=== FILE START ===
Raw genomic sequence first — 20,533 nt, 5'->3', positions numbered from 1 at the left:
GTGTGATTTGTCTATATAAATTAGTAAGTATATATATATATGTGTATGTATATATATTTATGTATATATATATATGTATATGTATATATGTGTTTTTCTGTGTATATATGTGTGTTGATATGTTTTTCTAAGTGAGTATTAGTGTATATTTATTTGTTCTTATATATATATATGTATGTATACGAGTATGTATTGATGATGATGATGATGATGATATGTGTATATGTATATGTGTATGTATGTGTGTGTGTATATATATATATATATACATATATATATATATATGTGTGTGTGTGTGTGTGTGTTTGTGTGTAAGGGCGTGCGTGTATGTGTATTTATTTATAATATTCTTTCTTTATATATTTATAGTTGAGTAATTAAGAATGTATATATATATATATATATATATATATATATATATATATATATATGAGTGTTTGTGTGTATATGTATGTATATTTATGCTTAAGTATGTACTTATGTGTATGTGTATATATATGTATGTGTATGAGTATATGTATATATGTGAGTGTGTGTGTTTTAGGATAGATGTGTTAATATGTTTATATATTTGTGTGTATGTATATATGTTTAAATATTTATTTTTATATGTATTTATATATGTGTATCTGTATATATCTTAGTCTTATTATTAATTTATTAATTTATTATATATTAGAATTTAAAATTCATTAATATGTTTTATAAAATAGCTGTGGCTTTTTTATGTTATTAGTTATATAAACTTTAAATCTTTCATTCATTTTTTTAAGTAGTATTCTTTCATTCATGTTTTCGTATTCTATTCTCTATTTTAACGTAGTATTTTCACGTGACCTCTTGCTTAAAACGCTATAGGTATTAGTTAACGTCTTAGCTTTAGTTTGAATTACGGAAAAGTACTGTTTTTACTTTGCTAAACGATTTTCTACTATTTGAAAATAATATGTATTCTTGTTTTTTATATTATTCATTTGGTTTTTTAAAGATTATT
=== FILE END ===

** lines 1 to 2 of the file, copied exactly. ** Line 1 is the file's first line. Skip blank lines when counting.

Raw genomic sequence first — 20,533 nt, 5'->3', positions numbered from 1 at the left:
GTGTGATTTGTCTATATAAATTAGTAAGTATATATATATATGTGTATGTATATATATTTATGTATATATATATATGTATATGTATATATGTGTTTTTCTGTGTATATATGTGTGTTGATATGTTTTTCTAAGTGAGTATTAGTGTATATTTATTTGTTCTTATATATATATATGTATGTATACGAGTATGTATTGATGATGATGATGATGATGATATGTGTATATGTATATGTGTATGTATGTGTGTGTGTATATATATATATATATACATATATATATATATATGTGTGTGTGTGTGTGTGTGTTTGTGTGTAAGGGCGTGCGTGTATGTGTATTTATTTATAATATTCTTTCTTTATATATTTATAGTTGAGTAATTAAGAATGTATATATATATATATATATATATATATATATATATATATATATATGAGTGTTTGTGTGTATATGTATGTATATTTATGCTTAAGTATGTACTTATGTGTATGTGTATATATATGTATGTGTATGAGTATATGTATATATGTGAGTGTGTGTGTTTTAGGATAGATGTGTTAATATGTTTATATATTTGTGTGTATGTATATATGTTTAAATATTTATTTTTATATGTATTTATATATGTGTATCTGTATATATCTTAGTCTTATTATTAATTTATTAATTTATTATATATTAGAATTTAAAATTCATTAATATGTTTTATAAAATAGCTGTGGCTTTTTTATGTTATTAGTTATATAAACTTTAAATCTTTCATTCATTTTTTTAAGTAGTATTCTTTCATTCATGTTTTCGTATTCTATTCTCTATTTTAACGTAGTATTTTCACGTGACCTCTTGCTTAAAACGCTATAGGTATTAGTTAACGTCTTAGCTTTAGTTTGAATTACGGAAAAGTACTGTTTTTACTTTGCTAAACGATTTTCTACTATTTGAAAATAATATGTATTCTTGTTTTTTATATTATTCATTTGGTTTTTTAAAGATTATT